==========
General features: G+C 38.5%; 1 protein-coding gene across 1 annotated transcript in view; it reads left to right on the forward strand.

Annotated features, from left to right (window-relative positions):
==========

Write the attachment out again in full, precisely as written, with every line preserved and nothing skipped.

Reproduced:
General features: G+C 38.5%; 1 protein-coding gene across 1 annotated transcript in view; it reads left to right on the forward strand.

Annotated features, from left to right (window-relative positions):